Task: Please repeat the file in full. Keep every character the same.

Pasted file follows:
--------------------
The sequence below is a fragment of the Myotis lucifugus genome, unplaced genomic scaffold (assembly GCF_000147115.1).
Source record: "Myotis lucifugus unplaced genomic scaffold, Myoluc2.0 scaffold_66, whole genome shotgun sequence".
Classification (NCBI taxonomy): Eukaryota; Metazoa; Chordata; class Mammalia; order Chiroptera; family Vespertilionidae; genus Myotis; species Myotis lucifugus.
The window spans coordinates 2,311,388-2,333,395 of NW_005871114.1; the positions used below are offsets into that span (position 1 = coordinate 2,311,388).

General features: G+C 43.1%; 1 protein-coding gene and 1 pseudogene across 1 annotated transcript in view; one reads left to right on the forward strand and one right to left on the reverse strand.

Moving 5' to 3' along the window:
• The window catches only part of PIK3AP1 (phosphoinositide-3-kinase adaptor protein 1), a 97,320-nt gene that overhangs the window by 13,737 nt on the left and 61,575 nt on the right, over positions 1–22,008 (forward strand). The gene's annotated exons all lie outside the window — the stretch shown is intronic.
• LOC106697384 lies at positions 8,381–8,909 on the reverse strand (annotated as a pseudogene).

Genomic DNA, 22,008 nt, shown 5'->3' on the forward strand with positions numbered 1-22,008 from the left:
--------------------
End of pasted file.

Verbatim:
The sequence below is a fragment of the Myotis lucifugus genome, unplaced genomic scaffold (assembly GCF_000147115.1).
Source record: "Myotis lucifugus unplaced genomic scaffold, Myoluc2.0 scaffold_66, whole genome shotgun sequence".
Classification (NCBI taxonomy): Eukaryota; Metazoa; Chordata; class Mammalia; order Chiroptera; family Vespertilionidae; genus Myotis; species Myotis lucifugus.
The window spans coordinates 2,311,388-2,333,395 of NW_005871114.1; the positions used below are offsets into that span (position 1 = coordinate 2,311,388).

General features: G+C 43.1%; 1 protein-coding gene and 1 pseudogene across 1 annotated transcript in view; one reads left to right on the forward strand and one right to left on the reverse strand.

Moving 5' to 3' along the window:
• The window catches only part of PIK3AP1 (phosphoinositide-3-kinase adaptor protein 1), a 97,320-nt gene that overhangs the window by 13,737 nt on the left and 61,575 nt on the right, over positions 1–22,008 (forward strand). The gene's annotated exons all lie outside the window — the stretch shown is intronic.
• LOC106697384 lies at positions 8,381–8,909 on the reverse strand (annotated as a pseudogene).

Genomic DNA, 22,008 nt, shown 5'->3' on the forward strand with positions numbered 1-22,008 from the left: